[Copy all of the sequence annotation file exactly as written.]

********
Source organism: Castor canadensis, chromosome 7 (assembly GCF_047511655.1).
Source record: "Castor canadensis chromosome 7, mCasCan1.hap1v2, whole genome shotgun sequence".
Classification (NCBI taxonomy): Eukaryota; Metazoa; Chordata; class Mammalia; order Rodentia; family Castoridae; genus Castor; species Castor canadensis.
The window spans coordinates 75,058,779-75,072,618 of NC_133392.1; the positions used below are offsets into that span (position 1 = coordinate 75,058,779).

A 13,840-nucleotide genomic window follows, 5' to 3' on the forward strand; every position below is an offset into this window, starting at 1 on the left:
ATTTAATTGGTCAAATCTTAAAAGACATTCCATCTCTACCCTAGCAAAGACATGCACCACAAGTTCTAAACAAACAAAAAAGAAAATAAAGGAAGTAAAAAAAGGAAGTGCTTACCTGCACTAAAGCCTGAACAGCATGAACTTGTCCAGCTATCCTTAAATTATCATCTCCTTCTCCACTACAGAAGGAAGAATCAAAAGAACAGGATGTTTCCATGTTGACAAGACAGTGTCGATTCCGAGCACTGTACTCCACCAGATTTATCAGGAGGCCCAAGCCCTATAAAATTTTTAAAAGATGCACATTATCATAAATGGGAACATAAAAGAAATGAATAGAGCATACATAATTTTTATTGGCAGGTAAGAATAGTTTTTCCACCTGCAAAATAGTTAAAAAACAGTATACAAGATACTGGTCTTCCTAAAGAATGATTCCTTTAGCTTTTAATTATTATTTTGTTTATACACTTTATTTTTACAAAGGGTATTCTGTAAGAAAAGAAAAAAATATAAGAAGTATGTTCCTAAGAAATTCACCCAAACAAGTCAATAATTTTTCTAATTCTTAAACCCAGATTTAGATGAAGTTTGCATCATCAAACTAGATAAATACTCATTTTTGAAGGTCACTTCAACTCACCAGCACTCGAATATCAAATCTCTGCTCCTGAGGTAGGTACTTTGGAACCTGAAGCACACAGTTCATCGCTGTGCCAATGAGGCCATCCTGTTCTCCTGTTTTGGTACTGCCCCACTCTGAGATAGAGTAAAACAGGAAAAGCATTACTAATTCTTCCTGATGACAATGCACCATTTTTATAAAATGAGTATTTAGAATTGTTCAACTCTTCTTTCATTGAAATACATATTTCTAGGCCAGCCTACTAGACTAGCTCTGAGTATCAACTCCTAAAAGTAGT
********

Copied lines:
Source organism: Castor canadensis, chromosome 7 (assembly GCF_047511655.1).
Source record: "Castor canadensis chromosome 7, mCasCan1.hap1v2, whole genome shotgun sequence".
Classification (NCBI taxonomy): Eukaryota; Metazoa; Chordata; class Mammalia; order Rodentia; family Castoridae; genus Castor; species Castor canadensis.
The window spans coordinates 75,058,779-75,072,618 of NC_133392.1; the positions used below are offsets into that span (position 1 = coordinate 75,058,779).

A 13,840-nucleotide genomic window follows, 5' to 3' on the forward strand; every position below is an offset into this window, starting at 1 on the left:
ATTTAATTGGTCAAATCTTAAAAGACATTCCATCTCTACCCTAGCAAAGACATGCACCACAAGTTCTAAACAAACAAAAAAGAAAATAAAGGAAGTAAAAAAAGGAAGTGCTTACCTGCACTAAAGCCTGAACAGCATGAACTTGTCCAGCTATCCTTAAATTATCATCTCCTTCTCCACTACAGAAGGAAGAATCAAAAGAACAGGATGTTTCCATGTTGACAAGACAGTGTCGATTCCGAGCACTGTACTCCACCAGATTTATCAGGAGGCCCAAGCCCTATAAAATTTTTAAAAGATGCACATTATCATAAATGGGAACATAAAAGAAATGAATAGAGCATACATAATTTTTATTGGCAGGTAAGAATAGTTTTTCCACCTGCAAAATAGTTAAAAAACAGTATACAAGATACTGGTCTTCCTAAAGAATGATTCCTTTAGCTTTTAATTATTATTTTGTTTATACACTTTATTTTTACAAAGGGTATTCTGTAAGAAAAGAAAAAAATATAAGAAGTATGTTCCTAAGAAATTCACCCAAACAAGTCAATAATTTTTCTAATTCTTAAACCCAGATTTAGATGAAGTTTGCATCATCAAACTAGATAAATACTCATTTTTGAAGGTCACTTCAACTCACCAGCACTCGAATATCAAATCTCTGCTCCTGAGGTAGGTACTTTGGAACCTGAAGCACACAGTTCATCGCTGTGCCAATGAGGCCATCCTGTTCTCCTGTTTTGGTACTGCCCCACTCTGAGATAGAGTAAAACAGGAAAAGCATTACTAATTCTTCCTGATGACAATGCACCATTTTTATAAAATGAGTATTTAGAATTGTTCAACTCTTCTTTCATTGAAATACATATTTCTAGGCCAGCCTACTAGACTAGCTCTGAGTATCAACTCCTAAAAGTAGT